At the end of August, legendary midtown Manhattan recording studio Avatar, better known in the music industry as The Power Station, was shut down after forty years in business. But staying true to their word, former Avatar owners Chieko and Kirk Imamura made sure to find a buyer that would continue its legacy: the Berklee College of Music announced today that it will renovate the 53rd Street facility and transform it into BerkleeNYC, "a state-of-the-art recording and video production facility for the city’s music, theater, television, and film industries."

The renovated facility, which will be re-christened Power Station at BerkleeNYC, is the last recording studio in the city that is able to accommodate a full orchestra or live Broadway cast album recording, according to a press release. In addition to continuing to operate commercially as a recording studio, Power Station at BerkleeNYC will also offer educational programs, performances and resources for local musicians:

The public will have opportunities to attend artist lectures, workshops, performances, and master classes, while New York City’s public school students can take courses in performance, songwriting, and production. Also to be offered are teacher training sessions for Berklee City Music, Amp Up NYC, and Little Kids Rock; programs exploring the intersection of music, dance, theater, and technology; talent incubation; and internships for Berklee College of Music and Boston Conservatory at Berklee students. BerkleeNYC will also feature exhibits, which will be open to the public, memorializing the rich musical history of the facility.

The project was spearheaded by Berklee trustee Pete Muller, with the support of the Mayor’s Office of Media and Entertainment (MOME) and the Economic Development Corporation (EDC). According to the Times, they have raised $25 million for the project, including $6 million from the city, which will be "enough to launch, renovate, and operate for a decade."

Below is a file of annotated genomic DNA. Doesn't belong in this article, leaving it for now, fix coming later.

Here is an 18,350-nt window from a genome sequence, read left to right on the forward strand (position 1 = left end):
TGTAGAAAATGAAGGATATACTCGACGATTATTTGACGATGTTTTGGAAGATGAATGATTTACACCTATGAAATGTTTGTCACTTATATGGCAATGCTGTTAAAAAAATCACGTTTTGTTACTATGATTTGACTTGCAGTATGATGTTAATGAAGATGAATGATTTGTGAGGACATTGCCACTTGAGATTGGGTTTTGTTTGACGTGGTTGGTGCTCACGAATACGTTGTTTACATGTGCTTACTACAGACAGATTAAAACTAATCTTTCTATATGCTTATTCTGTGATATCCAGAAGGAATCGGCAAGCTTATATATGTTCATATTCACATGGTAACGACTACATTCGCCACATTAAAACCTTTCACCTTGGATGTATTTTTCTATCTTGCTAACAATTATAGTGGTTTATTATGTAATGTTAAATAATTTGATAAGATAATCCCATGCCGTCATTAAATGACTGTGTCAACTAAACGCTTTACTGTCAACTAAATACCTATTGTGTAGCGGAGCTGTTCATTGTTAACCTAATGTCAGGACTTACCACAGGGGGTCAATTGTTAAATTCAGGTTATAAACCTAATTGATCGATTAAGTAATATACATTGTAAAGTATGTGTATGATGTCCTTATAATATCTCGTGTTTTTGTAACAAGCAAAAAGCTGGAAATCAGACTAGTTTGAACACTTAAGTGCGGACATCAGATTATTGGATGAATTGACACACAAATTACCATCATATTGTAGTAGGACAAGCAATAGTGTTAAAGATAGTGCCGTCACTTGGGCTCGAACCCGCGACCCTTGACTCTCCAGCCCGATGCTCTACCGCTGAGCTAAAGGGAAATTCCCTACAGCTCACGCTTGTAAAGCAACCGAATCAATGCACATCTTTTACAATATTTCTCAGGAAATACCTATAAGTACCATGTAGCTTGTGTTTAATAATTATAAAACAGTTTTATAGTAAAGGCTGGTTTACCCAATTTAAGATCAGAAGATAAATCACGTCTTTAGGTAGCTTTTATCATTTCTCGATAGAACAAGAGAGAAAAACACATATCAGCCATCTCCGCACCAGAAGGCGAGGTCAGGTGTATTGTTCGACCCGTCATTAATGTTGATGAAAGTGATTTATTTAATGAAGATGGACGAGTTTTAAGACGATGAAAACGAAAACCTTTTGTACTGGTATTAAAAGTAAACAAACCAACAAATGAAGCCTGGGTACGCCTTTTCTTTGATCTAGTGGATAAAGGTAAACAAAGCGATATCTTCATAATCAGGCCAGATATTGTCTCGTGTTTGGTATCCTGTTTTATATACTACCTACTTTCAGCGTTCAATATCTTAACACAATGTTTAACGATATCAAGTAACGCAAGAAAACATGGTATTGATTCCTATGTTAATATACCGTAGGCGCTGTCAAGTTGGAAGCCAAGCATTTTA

"Renovating this amazing, historic music venue is a powerful nod to New York City as a continuing center for innovative art, culture, and creativity. I commend Berklee and Trustee Pete Muller for their investments, their vision, and for the public programming space that will benefit many budding and future New York recording artists," Mayor de Blasio said in a statement.

The 33,000-square-foot complex was first opened in 1977 in a former Consolidated Edison power plant by founder/designer by Tony Bongiovi. Since then, a who's-who of musical icons have recorded there, including Bob Dylan (Infidels), Bruce Springsteen (Born In The USA), Madonna (Like a Virgin), The Rolling Stones (Tattoo You), David Bowie (Scary Monsters, Let's Dance), Neil Young, The Clash, Iggy Pop, Billy Joel, The Kinks, George Michael, Duran Duran, Muse, The Strokes, and the cast of Hamilton. (There was also a short-lived ’80s supergroup named the Power Station after the studio, which included singer Robert Palmer and members of Duran Duran.)

That illustrious list also includes Sting, who wrote in an email to the Times of the Power Station, "The number of studios shutting down is distressing in a city with such a celebrated musical history. I understand how hard it is to keep a studio afloat in these times when so many can now make do-it-yourself records inexpensively at home, but there’s nothing like a room with a history where the music seems to have been absorbed into the walls."

Here's a video of James Taylor recording at the Power Station in the late 1980s: